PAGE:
Using Impress-ive Charts In OpenOffice.org
Remember That Job With A Process
Anybody that does presentations will someday need to use a chart. A manager needs charts to show production numbers and profits. A scientist or trainer needs charts to show facts, figures and results. A sales seminar leader needs charts to explain sales figures. So, what's involved in getting these nifty things into your OpenOffice.org-based slide show?
The process of integrating charts into your Impress slide show is fairly straightforward, although it does involve a few steps and two different components of OpenOffice.org.
People hate doing jobs that they have to re-learn every time. A good policy is to develop a process that is easy to remember and can be used over and over again. Helping you develop your process is the aim of this article. I'll discuss the steps, then go through each one in greater detail. I'll finish up with some production tips that will help you streamline your charting tasks, in OpenOffice.org.
We'll keep everything in the OpenOffice.org family and use Calc for our spreadsheet and data input tasks.
Here is a quick list of the steps involved in adding charts to your slide show:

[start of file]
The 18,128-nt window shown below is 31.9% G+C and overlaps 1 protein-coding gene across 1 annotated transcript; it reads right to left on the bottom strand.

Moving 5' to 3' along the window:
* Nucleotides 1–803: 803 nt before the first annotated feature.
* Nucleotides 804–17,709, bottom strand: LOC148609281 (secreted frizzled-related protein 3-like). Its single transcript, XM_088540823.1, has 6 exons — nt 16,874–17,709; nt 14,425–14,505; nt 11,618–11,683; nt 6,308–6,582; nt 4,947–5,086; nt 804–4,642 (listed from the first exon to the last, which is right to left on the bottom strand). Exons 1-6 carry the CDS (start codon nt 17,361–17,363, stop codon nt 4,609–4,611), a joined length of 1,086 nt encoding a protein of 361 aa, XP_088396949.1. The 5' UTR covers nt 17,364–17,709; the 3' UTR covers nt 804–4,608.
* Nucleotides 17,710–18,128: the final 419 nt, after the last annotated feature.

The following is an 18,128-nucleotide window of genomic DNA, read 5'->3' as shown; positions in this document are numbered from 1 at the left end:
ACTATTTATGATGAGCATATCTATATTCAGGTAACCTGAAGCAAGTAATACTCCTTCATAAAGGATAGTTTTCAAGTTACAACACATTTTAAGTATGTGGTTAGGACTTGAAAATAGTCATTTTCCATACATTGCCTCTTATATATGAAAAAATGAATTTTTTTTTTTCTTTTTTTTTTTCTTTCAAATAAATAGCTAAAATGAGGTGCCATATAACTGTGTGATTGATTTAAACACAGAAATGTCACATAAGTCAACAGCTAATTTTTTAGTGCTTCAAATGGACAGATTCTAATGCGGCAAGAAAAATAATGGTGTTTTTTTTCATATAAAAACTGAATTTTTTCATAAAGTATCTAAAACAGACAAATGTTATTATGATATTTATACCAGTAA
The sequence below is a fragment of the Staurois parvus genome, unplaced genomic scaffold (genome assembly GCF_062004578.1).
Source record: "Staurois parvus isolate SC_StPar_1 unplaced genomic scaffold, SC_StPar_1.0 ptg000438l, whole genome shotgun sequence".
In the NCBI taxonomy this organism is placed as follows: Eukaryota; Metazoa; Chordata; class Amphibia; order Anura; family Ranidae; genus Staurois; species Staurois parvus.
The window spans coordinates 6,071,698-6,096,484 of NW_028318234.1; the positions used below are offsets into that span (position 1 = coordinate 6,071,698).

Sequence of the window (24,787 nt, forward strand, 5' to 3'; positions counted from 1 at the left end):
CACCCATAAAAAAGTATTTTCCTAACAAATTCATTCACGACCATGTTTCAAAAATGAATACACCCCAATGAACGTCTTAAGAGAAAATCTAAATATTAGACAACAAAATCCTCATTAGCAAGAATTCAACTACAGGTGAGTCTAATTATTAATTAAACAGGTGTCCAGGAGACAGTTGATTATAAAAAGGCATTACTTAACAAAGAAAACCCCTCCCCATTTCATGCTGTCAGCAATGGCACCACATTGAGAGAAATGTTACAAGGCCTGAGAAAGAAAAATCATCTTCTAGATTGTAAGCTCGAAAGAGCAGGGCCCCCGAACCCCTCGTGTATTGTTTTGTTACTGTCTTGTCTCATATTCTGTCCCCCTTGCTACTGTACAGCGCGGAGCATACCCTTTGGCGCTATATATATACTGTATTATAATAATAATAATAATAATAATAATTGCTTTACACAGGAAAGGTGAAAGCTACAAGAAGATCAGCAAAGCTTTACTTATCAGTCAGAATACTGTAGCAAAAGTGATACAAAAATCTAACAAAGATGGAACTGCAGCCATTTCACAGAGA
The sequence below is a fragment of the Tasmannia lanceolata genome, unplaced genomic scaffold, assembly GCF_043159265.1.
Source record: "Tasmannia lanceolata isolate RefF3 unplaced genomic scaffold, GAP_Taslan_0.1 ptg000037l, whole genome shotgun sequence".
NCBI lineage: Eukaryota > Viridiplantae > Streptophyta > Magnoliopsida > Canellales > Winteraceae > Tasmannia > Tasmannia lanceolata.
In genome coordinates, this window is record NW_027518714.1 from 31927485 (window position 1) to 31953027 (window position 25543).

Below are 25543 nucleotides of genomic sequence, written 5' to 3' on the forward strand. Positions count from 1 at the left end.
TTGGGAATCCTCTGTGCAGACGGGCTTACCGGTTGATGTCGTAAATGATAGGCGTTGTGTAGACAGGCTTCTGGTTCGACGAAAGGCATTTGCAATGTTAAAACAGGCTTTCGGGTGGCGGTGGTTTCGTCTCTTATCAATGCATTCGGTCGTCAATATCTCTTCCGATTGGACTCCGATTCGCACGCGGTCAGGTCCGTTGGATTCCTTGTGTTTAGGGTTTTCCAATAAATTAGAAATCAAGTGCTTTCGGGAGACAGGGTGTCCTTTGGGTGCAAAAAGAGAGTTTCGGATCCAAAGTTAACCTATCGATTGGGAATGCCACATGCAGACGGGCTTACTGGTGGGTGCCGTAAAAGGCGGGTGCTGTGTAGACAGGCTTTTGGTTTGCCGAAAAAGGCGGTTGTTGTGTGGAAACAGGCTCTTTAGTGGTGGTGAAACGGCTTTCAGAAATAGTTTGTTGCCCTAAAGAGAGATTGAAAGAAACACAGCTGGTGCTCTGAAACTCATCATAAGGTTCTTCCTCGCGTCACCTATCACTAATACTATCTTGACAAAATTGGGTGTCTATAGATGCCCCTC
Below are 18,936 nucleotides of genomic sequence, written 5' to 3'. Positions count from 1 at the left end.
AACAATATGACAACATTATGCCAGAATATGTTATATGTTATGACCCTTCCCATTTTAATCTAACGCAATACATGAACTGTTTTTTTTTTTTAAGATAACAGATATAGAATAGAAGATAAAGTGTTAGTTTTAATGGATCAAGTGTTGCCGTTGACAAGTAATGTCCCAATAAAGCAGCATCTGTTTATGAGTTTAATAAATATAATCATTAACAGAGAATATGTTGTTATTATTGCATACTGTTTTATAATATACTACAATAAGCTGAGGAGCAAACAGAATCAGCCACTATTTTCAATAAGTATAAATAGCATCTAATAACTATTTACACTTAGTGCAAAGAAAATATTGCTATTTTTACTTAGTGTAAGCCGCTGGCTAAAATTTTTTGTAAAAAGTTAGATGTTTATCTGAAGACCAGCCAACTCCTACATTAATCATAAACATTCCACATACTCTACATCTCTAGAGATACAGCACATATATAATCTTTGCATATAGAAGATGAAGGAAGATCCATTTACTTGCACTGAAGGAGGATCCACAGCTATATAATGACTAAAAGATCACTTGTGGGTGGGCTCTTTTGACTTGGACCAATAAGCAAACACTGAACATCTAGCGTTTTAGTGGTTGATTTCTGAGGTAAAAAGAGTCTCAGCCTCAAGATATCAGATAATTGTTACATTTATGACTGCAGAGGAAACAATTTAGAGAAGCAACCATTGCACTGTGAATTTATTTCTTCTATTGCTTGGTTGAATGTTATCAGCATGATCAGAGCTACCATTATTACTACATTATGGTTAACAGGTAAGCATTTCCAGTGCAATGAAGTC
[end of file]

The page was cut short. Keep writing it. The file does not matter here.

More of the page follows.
- Collect and organize the data in Calc
- Build the chart in Calc
- Place the chart on your Impress slide
- Tweak your chart for your theme, colors, etc.
- Review and make adjustments to the charts or slides
Now that you have an idea of what's involved, let's go put a chart in an slide.
Solid state disks (SSDs) made a splash in consumer technology, and now the technology has its eyes on the enterprise storage market. Download this eBook to see what SSDs can do for your infrastructure and review the pros and cons of this potentially game-changing storage technology.
- 1Linux Top 3: GNOME 3.12 and New Betas for Ubuntu 14.04 and OpenMandriva Lx 2014.0
- 2Linux Top 3: Linus Lashes out, Linux 3.14 Gets PIE and Ubuntu One is Done.
- 3Linux Top 3: Ubuntu 14.04, Debian Gives Squeeze More Life and Red Hat Goes Atomic
- 4Linux Top 3: Linux 3.11, Kubuntu Goes Commercial
- 5Linux Top 3: RHEL 6.5, Debian 7.2 and EOL for Linux 3.0.x